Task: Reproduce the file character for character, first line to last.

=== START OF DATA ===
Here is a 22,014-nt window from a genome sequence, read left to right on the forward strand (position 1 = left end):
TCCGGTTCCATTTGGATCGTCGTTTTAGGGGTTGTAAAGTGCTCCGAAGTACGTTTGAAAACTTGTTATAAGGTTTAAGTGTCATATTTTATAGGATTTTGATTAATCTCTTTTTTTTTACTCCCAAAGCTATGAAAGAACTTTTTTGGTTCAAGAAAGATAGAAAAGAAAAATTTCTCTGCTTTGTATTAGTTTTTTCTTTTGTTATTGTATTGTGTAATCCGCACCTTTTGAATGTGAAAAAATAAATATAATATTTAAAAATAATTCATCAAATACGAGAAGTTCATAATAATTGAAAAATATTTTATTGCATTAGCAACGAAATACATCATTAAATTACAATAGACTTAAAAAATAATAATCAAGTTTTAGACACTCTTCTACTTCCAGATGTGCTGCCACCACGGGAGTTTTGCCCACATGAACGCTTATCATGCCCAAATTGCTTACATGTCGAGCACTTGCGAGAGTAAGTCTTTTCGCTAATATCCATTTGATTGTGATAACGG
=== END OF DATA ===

Here is a 22,014-nt window from a genome sequence, read left to right on the forward strand (position 1 = left end):
TCCGGTTCCATTTGGATCGTCGTTTTAGGGGTTGTAAAGTGCTCCGAAGTACGTTTGAAAACTTGTTATAAGGTTTAAGTGTCATATTTTATAGGATTTTGATTAATCTCTTTTTTTTTACTCCCAAAGCTATGAAAGAACTTTTTTGGTTCAAGAAAGATAGAAAAGAAAAATTTCTCTGCTTTGTATTAGTTTTTTCTTTTGTTATTGTATTGTGTAATCCGCACCTTTTGAATGTGAAAAAATAAATATAATATTTAAAAATAATTCATCAAATACGAGAAGTTCATAATAATTGAAAAATATTTTATTGCATTAGCAACGAAATACATCATTAAATTACAATAGACTTAAAAAATAATAATCAAGTTTTAGACACTCTTCTACTTCCAGATGTGCTGCCACCACGGGAGTTTTGCCCACATGAACGCTTATCATGCCCAAATTGCTTACATGTCGAGCACTTGCGAGAGTAAGTCTTTTCGCTAATATCCATTTGATTGTGATAACGG